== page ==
August 10, 2020
Interest in alternative online credentials spiked after people started working remotely this spring. Will the surge continue long-term?
When COVID-19 closed down school and college campuses in March, many children and young people were forced to start studying remotely. At the same time, interest in online training and certificate programs soared.
Several leading massive open online course providers, coding bootcamps and business schools offering non-degree credentials reported manyfold increases in web traffic, inquiries and enrollments. Though big surges took place in April and May, they quickly started to flatten for most providers. They did not, however, return to their original baseline.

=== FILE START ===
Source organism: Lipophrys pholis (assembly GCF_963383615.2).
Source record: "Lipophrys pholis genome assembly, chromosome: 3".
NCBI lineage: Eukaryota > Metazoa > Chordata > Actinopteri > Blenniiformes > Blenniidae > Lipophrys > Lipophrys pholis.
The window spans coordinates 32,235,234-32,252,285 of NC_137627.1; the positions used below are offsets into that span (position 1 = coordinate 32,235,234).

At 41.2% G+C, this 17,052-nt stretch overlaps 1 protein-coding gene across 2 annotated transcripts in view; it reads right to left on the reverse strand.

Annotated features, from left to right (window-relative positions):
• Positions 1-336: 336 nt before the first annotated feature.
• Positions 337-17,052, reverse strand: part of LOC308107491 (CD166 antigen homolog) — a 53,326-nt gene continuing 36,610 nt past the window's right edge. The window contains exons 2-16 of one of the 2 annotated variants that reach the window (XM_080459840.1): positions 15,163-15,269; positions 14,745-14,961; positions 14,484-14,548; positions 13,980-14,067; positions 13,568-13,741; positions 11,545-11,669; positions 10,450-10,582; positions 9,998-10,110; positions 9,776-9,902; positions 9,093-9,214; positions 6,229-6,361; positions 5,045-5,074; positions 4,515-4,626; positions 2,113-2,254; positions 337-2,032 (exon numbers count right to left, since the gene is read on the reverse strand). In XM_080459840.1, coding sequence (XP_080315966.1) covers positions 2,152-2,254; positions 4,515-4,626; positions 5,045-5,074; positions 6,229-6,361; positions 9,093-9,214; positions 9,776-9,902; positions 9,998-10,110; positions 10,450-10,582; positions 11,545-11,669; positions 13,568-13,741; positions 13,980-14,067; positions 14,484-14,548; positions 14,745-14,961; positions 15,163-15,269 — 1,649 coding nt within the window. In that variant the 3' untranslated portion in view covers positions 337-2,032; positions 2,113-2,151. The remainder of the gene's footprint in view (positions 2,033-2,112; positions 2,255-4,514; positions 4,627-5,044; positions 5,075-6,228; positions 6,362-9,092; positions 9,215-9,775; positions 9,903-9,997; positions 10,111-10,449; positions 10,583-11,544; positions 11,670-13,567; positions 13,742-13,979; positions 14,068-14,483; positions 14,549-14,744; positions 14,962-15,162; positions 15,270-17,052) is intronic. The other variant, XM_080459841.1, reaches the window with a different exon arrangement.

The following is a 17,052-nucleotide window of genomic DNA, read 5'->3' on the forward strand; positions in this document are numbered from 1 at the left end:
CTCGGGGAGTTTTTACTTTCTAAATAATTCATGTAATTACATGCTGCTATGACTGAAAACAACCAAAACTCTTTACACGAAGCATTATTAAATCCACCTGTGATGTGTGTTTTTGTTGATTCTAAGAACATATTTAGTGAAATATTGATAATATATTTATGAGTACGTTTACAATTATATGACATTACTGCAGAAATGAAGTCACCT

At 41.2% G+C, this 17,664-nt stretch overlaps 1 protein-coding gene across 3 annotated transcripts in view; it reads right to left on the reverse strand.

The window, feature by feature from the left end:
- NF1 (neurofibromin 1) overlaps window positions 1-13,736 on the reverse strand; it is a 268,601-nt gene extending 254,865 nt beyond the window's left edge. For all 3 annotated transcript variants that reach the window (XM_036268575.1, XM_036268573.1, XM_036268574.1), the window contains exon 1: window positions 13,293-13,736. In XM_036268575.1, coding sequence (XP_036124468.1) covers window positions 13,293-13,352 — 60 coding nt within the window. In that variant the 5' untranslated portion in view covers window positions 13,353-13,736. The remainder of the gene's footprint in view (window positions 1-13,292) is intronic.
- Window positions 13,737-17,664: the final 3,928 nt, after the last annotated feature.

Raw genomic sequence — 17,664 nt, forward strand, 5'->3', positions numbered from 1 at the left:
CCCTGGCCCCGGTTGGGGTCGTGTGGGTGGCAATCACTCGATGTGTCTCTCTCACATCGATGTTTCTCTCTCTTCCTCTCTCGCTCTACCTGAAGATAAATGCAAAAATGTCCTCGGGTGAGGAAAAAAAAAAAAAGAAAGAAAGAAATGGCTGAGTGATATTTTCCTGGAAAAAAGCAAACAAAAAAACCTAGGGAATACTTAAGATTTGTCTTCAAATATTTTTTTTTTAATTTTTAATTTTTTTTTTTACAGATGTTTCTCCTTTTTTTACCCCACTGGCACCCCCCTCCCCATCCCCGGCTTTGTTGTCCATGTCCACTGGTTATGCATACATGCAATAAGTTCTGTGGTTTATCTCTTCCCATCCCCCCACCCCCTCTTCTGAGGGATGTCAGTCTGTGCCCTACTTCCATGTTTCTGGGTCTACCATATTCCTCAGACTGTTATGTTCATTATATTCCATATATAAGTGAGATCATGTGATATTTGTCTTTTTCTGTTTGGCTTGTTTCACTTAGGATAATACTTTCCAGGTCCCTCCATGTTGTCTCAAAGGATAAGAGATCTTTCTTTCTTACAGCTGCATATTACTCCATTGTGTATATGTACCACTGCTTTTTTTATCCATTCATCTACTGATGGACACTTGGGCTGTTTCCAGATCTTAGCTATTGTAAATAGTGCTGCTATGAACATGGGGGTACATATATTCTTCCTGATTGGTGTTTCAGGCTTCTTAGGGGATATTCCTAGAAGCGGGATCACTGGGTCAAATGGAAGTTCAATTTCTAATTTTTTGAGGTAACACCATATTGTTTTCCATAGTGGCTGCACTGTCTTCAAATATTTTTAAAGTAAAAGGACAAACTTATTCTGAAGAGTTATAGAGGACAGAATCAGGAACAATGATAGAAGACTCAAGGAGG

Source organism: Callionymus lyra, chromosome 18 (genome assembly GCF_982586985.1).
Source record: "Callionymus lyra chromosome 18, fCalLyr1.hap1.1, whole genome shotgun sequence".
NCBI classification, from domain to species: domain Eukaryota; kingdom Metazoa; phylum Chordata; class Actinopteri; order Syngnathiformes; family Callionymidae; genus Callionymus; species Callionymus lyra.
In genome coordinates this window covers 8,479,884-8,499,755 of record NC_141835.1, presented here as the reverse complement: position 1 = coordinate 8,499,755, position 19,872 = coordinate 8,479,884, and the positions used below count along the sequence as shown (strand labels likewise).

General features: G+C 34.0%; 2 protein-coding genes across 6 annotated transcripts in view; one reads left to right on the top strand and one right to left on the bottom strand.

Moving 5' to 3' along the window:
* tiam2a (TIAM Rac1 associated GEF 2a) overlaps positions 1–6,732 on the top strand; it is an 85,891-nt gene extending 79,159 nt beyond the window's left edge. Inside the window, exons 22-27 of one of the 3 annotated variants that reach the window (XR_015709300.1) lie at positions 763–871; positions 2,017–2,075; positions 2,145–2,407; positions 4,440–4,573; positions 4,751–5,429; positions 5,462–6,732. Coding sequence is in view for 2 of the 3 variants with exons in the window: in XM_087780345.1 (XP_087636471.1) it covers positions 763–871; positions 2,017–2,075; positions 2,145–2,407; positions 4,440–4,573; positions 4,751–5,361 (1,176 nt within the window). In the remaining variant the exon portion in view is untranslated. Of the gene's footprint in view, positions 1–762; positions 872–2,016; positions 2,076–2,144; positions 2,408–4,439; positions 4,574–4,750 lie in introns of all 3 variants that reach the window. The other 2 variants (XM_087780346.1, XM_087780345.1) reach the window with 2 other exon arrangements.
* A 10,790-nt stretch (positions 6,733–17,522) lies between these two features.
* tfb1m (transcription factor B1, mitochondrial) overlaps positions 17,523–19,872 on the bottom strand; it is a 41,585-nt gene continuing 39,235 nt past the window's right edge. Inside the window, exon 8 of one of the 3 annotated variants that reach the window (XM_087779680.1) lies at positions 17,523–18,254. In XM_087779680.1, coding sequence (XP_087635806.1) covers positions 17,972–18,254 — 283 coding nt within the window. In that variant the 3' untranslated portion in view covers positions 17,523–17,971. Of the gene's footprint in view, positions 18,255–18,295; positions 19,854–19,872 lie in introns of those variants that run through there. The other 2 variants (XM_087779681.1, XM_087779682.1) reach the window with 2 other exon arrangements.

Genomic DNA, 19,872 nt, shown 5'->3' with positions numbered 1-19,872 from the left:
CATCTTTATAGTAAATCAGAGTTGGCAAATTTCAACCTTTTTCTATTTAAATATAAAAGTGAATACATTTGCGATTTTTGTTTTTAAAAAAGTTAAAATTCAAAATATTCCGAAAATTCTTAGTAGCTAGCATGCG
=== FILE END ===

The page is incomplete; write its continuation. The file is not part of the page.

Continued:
Online learning leaders report that interest in both free and paid credentials is holding steady at a rate that is significantly higher than what many were seeing last year — suggesting the pandemic and subsequent economic downturn may have a lasting counter-cyclical impact on online enrollment.
These new online learners are a mixture of recent college graduates looking to boost their résumés, current or prospective college students trying to get ahead, furloughed or laid-off workers looking to pivot to new careers, and people with stable jobs who are now working from home. Many are taking courses related to business, technology, and public health.